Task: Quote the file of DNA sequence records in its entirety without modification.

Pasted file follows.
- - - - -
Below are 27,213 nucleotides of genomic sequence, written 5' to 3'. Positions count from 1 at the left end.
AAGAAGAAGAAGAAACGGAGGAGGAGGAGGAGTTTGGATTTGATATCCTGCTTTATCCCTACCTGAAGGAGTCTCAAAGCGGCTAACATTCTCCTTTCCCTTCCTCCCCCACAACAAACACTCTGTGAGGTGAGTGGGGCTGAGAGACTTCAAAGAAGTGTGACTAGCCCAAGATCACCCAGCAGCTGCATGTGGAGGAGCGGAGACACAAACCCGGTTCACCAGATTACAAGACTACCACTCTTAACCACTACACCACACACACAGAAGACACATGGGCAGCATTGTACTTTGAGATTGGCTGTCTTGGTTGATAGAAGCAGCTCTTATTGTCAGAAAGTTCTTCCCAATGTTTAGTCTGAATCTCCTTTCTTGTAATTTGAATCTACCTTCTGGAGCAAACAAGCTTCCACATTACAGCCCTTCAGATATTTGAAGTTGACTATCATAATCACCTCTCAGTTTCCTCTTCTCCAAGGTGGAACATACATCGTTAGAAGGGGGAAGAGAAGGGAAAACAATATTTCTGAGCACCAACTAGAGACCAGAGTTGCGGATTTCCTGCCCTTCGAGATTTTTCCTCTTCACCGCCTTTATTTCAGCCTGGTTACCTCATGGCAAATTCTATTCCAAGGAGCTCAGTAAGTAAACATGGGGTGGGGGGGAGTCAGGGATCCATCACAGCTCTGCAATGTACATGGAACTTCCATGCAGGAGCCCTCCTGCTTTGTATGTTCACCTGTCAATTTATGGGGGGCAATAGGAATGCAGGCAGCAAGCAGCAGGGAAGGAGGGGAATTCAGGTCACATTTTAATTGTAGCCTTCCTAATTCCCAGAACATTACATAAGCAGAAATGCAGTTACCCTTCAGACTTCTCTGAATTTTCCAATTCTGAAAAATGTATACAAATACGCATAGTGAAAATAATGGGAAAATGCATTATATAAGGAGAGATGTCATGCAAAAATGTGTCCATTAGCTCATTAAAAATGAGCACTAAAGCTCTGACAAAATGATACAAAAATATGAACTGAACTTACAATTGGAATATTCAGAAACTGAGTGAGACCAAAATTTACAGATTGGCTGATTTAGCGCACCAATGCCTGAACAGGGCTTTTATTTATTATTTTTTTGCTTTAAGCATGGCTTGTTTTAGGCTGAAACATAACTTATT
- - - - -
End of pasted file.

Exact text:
Below are 27,213 nucleotides of genomic sequence, written 5' to 3'. Positions count from 1 at the left end.
AAGAAGAAGAAGAAACGGAGGAGGAGGAGGAGTTTGGATTTGATATCCTGCTTTATCCCTACCTGAAGGAGTCTCAAAGCGGCTAACATTCTCCTTTCCCTTCCTCCCCCACAACAAACACTCTGTGAGGTGAGTGGGGCTGAGAGACTTCAAAGAAGTGTGACTAGCCCAAGATCACCCAGCAGCTGCATGTGGAGGAGCGGAGACACAAACCCGGTTCACCAGATTACAAGACTACCACTCTTAACCACTACACCACACACACAGAAGACACATGGGCAGCATTGTACTTTGAGATTGGCTGTCTTGGTTGATAGAAGCAGCTCTTATTGTCAGAAAGTTCTTCCCAATGTTTAGTCTGAATCTCCTTTCTTGTAATTTGAATCTACCTTCTGGAGCAAACAAGCTTCCACATTACAGCCCTTCAGATATTTGAAGTTGACTATCATAATCACCTCTCAGTTTCCTCTTCTCCAAGGTGGAACATACATCGTTAGAAGGGGGAAGAGAAGGGAAAACAATATTTCTGAGCACCAACTAGAGACCAGAGTTGCGGATTTCCTGCCCTTCGAGATTTTTCCTCTTCACCGCCTTTATTTCAGCCTGGTTACCTCATGGCAAATTCTATTCCAAGGAGCTCAGTAAGTAAACATGGGGTGGGGGGGAGTCAGGGATCCATCACAGCTCTGCAATGTACATGGAACTTCCATGCAGGAGCCCTCCTGCTTTGTATGTTCACCTGTCAATTTATGGGGGGCAATAGGAATGCAGGCAGCAAGCAGCAGGGAAGGAGGGGAATTCAGGTCACATTTTAATTGTAGCCTTCCTAATTCCCAGAACATTACATAAGCAGAAATGCAGTTACCCTTCAGACTTCTCTGAATTTTCCAATTCTGAAAAATGTATACAAATACGCATAGTGAAAATAATGGGAAAATGCATTATATAAGGAGAGATGTCATGCAAAAATGTGTCCATTAGCTCATTAAAAATGAGCACTAAAGCTCTGACAAAATGATACAAAAATATGAACTGAACTTACAATTGGAATATTCAGAAACTGAGTGAGACCAAAATTTACAGATTGGCTGATTTAGCGCACCAATGCCTGAACAGGGCTTTTATTTATTATTTTTTTGCTTTAAGCATGGCTTGTTTTAGGCTGAAACATAACTTATT